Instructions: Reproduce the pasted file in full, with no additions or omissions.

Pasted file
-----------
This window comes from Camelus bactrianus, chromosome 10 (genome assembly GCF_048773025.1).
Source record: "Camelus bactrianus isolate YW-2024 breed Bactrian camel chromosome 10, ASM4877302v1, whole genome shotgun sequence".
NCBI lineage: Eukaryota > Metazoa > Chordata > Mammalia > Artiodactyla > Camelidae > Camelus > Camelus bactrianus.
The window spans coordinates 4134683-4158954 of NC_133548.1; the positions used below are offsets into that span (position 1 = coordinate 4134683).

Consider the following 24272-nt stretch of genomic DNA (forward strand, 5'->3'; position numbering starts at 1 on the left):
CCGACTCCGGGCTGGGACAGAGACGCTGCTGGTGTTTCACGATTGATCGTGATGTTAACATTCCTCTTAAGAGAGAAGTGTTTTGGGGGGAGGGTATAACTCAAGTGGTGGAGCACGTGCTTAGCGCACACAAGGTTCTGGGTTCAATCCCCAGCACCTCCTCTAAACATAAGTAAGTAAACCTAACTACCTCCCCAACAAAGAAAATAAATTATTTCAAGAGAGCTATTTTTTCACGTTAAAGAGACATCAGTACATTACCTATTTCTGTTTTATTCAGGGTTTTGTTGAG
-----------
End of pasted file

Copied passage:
This window comes from Camelus bactrianus, chromosome 10 (genome assembly GCF_048773025.1).
Source record: "Camelus bactrianus isolate YW-2024 breed Bactrian camel chromosome 10, ASM4877302v1, whole genome shotgun sequence".
NCBI lineage: Eukaryota > Metazoa > Chordata > Mammalia > Artiodactyla > Camelidae > Camelus > Camelus bactrianus.
The window spans coordinates 4134683-4158954 of NC_133548.1; the positions used below are offsets into that span (position 1 = coordinate 4134683).

Consider the following 24272-nt stretch of genomic DNA (forward strand, 5'->3'; position numbering starts at 1 on the left):
CCGACTCCGGGCTGGGACAGAGACGCTGCTGGTGTTTCACGATTGATCGTGATGTTAACATTCCTCTTAAGAGAGAAGTGTTTTGGGGGGAGGGTATAACTCAAGTGGTGGAGCACGTGCTTAGCGCACACAAGGTTCTGGGTTCAATCCCCAGCACCTCCTCTAAACATAAGTAAGTAAACCTAACTACCTCCCCAACAAAGAAAATAAATTATTTCAAGAGAGCTATTTTTTCACGTTAAAGAGACATCAGTACATTACCTATTTCTGTTTTATTCAGGGTTTTGTTGAG